A reflection on Liturgy of the Ordinary: Sacred Practices in Everyday Life, by Tish Harrison Warren. Chapter One: Waking
There’s a sticker on the console of my car; it reads, Perhaps you were born for such a day as this. Pulled, a bit clumsily, from the Old Testament book of Esther – with the sticker-writer’s reinterpretation of inspirational soundbite meaning – this one-liner is supposed to make me think that this day might be something especially good.
Most mornings, as I climb into my car, jostling to get my lunch bag and purse and coffee and smoothie settled in their usual spots, I glance at the sticker and think something like, Hmmm… really? Today? And then I start my drive, at least momentarily imagining the possibility that today, out of all the days, might be important. Maybe I’ll engage with a stranger who desperately needs a simple moment of eye contact, or someone will ask for help I can give. Maybe my own path will meet a life-changing crossroads. I can get pretty grand and misty-eyed about it.
Or not. Sometimes I just drink my coffee and drive.
What I imagine Tish might say (I’m only one chapter in, but yes, the author and I are on a first-name basis), is that grand and misty-eyed or nonchalant, neither feeling is really the point. She’d say that every day we are born for such a day as this, not because of what we do or don’t do, but because, before we even climb up from that cloudy land between asleep and awake, “we begin beloved” (20).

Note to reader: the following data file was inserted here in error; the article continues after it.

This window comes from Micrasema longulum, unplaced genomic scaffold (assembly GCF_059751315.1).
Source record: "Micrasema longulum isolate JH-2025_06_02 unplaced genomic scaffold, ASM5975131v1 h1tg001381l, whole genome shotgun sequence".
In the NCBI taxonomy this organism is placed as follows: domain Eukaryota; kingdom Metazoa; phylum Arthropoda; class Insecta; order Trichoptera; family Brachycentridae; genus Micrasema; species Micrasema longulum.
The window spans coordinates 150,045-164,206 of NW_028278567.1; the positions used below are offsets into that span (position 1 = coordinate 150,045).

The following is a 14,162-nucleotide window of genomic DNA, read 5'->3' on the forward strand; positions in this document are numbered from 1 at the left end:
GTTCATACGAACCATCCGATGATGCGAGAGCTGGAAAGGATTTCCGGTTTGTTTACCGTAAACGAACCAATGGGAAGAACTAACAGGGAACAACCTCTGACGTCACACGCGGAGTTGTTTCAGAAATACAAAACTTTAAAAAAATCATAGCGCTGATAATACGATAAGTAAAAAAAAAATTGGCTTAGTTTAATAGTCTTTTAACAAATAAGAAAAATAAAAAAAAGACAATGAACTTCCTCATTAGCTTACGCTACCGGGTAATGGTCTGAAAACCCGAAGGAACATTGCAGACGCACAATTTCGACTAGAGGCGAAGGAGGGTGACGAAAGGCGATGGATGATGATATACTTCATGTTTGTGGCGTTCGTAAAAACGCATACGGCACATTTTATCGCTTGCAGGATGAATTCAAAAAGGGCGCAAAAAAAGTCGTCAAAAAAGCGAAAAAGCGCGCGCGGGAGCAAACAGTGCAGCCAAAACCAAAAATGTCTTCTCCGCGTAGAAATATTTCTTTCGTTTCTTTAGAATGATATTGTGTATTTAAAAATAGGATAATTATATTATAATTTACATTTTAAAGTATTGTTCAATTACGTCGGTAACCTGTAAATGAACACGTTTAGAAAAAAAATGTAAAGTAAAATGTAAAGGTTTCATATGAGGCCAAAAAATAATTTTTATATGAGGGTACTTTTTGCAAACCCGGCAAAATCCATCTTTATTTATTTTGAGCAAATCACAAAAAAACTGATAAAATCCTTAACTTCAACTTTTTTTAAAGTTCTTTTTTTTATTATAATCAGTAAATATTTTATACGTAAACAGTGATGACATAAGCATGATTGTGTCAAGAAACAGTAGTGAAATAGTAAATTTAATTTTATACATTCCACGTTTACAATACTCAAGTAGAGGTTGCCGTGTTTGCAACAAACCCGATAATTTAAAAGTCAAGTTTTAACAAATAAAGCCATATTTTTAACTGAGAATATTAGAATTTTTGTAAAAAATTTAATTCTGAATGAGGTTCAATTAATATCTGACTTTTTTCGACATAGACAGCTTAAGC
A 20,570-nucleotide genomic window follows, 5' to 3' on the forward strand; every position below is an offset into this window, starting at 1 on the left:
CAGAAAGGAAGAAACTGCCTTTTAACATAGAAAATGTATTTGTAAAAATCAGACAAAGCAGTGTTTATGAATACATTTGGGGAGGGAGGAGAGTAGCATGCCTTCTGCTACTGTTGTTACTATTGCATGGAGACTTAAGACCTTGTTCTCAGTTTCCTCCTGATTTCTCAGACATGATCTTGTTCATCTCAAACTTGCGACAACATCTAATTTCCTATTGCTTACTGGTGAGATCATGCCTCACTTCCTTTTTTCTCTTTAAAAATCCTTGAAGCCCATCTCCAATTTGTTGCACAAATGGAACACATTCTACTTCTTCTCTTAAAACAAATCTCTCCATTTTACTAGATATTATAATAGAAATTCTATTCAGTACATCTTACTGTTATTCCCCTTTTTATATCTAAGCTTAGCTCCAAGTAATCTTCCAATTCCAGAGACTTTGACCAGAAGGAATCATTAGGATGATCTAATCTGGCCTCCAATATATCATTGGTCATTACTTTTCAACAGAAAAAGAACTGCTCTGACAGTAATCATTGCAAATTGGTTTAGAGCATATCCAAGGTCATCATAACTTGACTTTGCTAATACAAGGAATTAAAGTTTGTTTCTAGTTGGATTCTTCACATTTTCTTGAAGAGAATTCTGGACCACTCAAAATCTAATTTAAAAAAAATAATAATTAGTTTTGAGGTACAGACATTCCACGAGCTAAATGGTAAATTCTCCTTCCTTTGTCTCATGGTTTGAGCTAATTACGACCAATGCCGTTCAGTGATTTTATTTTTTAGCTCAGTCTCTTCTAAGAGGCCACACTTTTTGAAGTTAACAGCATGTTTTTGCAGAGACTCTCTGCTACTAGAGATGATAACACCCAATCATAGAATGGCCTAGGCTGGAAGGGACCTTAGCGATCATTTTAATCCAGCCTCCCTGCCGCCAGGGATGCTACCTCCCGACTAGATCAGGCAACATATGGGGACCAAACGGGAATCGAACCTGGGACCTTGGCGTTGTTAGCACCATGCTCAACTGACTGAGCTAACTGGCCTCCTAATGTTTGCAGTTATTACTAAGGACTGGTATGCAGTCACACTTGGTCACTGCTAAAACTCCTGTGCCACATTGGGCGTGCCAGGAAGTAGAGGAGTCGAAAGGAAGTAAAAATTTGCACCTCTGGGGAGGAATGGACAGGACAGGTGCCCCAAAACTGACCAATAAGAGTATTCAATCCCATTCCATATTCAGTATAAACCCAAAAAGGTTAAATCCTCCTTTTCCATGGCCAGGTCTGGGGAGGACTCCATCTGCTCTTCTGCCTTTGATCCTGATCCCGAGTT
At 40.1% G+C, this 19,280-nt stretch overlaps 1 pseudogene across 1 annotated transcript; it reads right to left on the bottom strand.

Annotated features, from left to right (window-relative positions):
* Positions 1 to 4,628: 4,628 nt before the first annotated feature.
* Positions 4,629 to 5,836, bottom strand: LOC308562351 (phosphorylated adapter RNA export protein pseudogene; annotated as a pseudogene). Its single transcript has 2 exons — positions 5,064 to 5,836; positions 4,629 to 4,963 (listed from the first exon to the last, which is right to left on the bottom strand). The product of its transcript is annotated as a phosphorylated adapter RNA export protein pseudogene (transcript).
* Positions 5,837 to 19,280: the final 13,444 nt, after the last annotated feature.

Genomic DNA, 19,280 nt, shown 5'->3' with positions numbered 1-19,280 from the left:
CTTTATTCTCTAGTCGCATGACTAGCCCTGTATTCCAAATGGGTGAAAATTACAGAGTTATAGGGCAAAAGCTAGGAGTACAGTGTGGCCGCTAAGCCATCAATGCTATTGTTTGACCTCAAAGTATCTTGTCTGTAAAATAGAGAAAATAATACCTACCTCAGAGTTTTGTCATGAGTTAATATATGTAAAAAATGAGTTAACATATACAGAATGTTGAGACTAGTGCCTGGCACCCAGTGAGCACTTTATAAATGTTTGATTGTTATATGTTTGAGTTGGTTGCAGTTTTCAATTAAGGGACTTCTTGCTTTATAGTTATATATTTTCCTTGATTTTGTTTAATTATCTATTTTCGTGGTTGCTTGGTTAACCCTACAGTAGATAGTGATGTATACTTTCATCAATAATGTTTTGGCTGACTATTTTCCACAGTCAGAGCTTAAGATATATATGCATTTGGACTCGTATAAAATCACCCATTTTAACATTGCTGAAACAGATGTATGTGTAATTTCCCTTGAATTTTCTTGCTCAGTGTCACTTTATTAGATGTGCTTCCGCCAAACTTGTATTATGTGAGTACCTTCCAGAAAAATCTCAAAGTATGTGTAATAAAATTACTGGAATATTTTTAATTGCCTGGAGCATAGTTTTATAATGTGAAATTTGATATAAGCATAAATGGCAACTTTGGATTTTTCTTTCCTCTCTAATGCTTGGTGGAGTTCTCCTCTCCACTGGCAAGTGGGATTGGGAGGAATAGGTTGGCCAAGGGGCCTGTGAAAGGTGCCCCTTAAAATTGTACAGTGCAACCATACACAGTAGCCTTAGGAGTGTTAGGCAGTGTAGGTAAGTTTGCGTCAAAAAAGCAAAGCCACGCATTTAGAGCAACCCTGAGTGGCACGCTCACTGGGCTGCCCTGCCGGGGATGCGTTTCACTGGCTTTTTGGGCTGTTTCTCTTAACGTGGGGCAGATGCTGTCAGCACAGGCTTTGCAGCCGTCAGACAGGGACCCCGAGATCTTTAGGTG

Wait, just think about that because it’s a pretty life-altering thing to grasp. “We begin beloved.”
There is nothing wrong about my grand and misty-eyed maybes; making eye contact with that struggling person or listening for guidance on my path certainly do matter. But what Tish is trying to point out is that regardless of what we do or don’t do, want or don’t want, we wake up each day already living inside the heart of grace. Every single ordinary, monotonous day.
I think I’ve got a new perspective on that sticker now. And, yes, we were born for such a day as this, for such a day as every single one we get.